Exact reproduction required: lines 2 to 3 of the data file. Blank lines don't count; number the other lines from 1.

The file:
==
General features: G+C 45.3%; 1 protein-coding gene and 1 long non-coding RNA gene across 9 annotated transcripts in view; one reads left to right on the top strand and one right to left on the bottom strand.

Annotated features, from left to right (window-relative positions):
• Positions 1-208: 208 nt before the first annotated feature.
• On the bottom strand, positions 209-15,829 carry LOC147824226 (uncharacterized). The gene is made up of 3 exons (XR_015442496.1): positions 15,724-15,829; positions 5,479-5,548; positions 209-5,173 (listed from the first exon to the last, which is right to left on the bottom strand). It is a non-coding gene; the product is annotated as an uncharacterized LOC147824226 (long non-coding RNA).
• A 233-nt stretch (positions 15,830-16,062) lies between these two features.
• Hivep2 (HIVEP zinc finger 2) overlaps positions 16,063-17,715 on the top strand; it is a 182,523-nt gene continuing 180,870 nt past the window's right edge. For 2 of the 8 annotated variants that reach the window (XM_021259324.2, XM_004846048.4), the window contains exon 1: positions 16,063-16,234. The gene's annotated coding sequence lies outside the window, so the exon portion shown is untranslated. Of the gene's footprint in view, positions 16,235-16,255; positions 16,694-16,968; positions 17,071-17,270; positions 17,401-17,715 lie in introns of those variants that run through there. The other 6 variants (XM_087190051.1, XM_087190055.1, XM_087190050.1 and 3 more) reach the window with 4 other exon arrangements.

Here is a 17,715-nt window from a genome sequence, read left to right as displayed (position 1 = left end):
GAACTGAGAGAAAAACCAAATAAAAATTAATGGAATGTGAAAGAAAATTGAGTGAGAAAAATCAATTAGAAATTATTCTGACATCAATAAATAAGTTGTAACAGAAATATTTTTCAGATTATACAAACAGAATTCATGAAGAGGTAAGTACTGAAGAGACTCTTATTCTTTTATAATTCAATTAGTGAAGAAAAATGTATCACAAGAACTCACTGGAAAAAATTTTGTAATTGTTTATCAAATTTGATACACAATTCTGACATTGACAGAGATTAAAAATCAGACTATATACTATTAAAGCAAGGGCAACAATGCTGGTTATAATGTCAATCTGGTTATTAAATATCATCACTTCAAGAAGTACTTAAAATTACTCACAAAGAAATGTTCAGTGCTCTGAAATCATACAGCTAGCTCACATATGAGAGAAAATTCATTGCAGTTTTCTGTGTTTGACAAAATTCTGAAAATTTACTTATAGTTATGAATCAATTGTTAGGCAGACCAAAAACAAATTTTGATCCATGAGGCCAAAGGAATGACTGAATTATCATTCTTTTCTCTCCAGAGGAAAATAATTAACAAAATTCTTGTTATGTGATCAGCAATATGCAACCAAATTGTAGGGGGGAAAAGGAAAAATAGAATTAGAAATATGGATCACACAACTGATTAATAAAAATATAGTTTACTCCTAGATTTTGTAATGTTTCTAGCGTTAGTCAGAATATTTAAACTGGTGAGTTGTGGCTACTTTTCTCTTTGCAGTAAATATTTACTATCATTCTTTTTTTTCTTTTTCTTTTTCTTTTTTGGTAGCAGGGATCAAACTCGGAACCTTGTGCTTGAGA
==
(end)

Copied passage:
Annotated features, from left to right (window-relative positions):
• Positions 1-208: 208 nt before the first annotated feature.